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Sun.Star Cagayan de Oro - - Opinion -

f we read the gospel of Mark, it is in­ter­est­ing to note that women take a huge part in the nar­ra­tive of Je­sus - women are ex­em­pli­fied as brave, gen­er­ous and joy­ful even in some en­coun­ters with Je­sus - they were the ones who chal­lenged him. They are also the women in our lives.

But of­ten th­ese women are un­named and liv­ing out­side or pe­riph­ery of so­ci­ety. In our gospel to­day Je­sus di­rected ev­ery­one’s at­ten­tion to a poor widow putting in her two small coins and told his dis­ci­ples, “… this poor widow has put more in than all who have con­tributed to the trea­sury; for they have all put in money they had over, but she from the lit­tle she had has put in ev­ery­thing she pos­sessed, all she had to live on.”

Women are vul­ner­a­ble be­cause of gen­der dis­crim­i­na­tion in many so­ci­eties in­clud­ing the Philip­pines. Fur­ther in the time of Je­sus, a highly pa­tri­ar­chal so­ci­ety a widow (woman) is made even more vul­ner­a­ble be­cause their se­cu­rity (eco­nomic and so­cial) is of­ten tied to men - from birth to their fa­thers and in mar­riage to their hus­bands.

The woman in our story is thrice vul­ner­a­ble - one for be­ing a woman, an­other for be­ing a widow and third for be­ing poor. Yet here she is a model of true giv­ing and dis­ci­ple­ship.

What can we learn from the poor widow?

God sees dif­fer­ently. Big­ger gifts get no­ticed ev­ery­where even in church. But Je­sus only saw the poor widow and her of­fer­ing of two coins. The coins may have not made any noise as they drop down into the trea­sury of the tem­ple but they surely made the loud­est noise in the trea­sury of heaven. And Je­sus no­ticed and heard it.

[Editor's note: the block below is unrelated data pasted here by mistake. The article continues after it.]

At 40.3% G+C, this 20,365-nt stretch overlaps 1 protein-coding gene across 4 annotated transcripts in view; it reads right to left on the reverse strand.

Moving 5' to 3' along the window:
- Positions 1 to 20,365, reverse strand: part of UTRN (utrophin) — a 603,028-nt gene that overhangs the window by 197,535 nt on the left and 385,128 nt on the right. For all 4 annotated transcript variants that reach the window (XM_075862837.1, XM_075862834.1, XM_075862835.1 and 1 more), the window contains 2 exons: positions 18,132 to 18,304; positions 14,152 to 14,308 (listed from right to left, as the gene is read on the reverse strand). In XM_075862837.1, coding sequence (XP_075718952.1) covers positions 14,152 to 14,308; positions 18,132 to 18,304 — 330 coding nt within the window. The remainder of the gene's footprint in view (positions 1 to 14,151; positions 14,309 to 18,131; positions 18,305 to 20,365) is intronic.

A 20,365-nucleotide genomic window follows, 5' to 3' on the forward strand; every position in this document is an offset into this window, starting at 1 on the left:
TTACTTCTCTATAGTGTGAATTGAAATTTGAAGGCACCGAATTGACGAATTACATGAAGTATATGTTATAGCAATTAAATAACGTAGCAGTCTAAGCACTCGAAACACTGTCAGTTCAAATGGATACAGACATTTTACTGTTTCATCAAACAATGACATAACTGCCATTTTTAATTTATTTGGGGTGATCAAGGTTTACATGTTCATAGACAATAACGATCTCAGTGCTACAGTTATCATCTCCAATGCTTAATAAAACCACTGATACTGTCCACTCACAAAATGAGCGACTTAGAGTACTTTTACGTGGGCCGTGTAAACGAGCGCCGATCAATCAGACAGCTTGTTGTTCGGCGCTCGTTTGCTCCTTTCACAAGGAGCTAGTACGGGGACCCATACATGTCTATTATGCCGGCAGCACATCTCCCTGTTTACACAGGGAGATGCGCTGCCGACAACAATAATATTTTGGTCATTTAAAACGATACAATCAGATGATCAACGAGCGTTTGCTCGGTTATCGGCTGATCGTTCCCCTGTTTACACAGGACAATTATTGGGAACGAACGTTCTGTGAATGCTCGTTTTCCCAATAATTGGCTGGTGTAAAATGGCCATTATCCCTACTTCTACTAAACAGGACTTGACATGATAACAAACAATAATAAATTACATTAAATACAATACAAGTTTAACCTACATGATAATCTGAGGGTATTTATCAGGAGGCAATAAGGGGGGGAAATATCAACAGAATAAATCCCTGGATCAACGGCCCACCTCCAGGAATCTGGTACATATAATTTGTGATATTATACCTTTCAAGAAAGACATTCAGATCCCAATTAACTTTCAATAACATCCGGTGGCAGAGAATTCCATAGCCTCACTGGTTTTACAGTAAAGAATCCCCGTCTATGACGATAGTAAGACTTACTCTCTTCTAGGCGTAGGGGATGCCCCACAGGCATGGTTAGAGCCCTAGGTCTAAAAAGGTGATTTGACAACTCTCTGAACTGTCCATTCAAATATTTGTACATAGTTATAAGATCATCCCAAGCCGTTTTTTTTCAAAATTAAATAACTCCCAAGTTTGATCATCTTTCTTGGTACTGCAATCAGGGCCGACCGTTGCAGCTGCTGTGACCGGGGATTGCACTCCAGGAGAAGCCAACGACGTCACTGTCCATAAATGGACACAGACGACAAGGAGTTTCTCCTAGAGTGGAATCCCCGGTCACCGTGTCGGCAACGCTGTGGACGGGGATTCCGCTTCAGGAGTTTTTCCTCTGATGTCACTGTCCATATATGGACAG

God does not know how to count. When it comes to count­ing and eval­u­at­ing which has greater value or not, God seems to go against hu­man stan­dards. To men, the two coins of the poor widow only added up to a penny but for Him, she had given more than ev­ery­one else that day. And the dif­fer­ence is not small but huge. The rich gave from their sur­plus but she gave from her ev­ery­thing - all she had to live on.

God ap­pre­ci­ates our gifts given in faith. Of­ten times we feel small and neg­li­gi­ble be­fore God - that we have noth­ing to of­fer him that he could use. In the gospel the woman gave her last two coins in faith the God could use it. We do not know what hap­pened to the widow af­ter this in­ci­dent. But I be­lieve God pro­vided her all that she needed. I am of­ten re­minded of this young per­son who told me that God does not al­ways give what we want but He al­ways gives what we need. “Each of you should give what you have de­cided in your heart to give, not re­luc­tantly or un­der com­pul­sion, for God loves a cheer­ful giver,” St. Paul writes to the Corinthi­ans. God is faith­ful to his peo­ple.

Je­sus in­vited the dis­ci­ples to imi­tate the poor widow who gave from her poverty. Je­sus in­vites us to be like her - give with­out fear but with faith.

Pope Bene­dict XVI once said in a homily that “No­body is so poor that they can not do­nate some­thing… to­day the widow show her faith by un­der­tak­ing an act of char­ity. Thus she at­tests to the in­dis­sol­u­ble unity be­tween faith and char­ity, as well as be­tween love of God and love of neigh­bor - as last Sun­day’s Gospel re­minds us.

He quoted an­other pope, Saint Leo the Great, “The scales of di­vine jus­tice do not weigh the amount of gifts, but the weight of hearts. The widow of the Gospel de­posited into the trea­sury two small coins and sur­passed all the gifts of the rich. No act of kind­ness is mean­ing­less be­fore God, no mercy is fruit­less.” He added that we must also turn to the ex­am­ple of the Vir­gin Mary “…who gives her­self com­pletely trust­ing in God, with this faith she said to the an­gel “Here I am” and wel­comed the Lord’s will.

Let us grow to be like her: brave, gen­er­ous and joy­ful.

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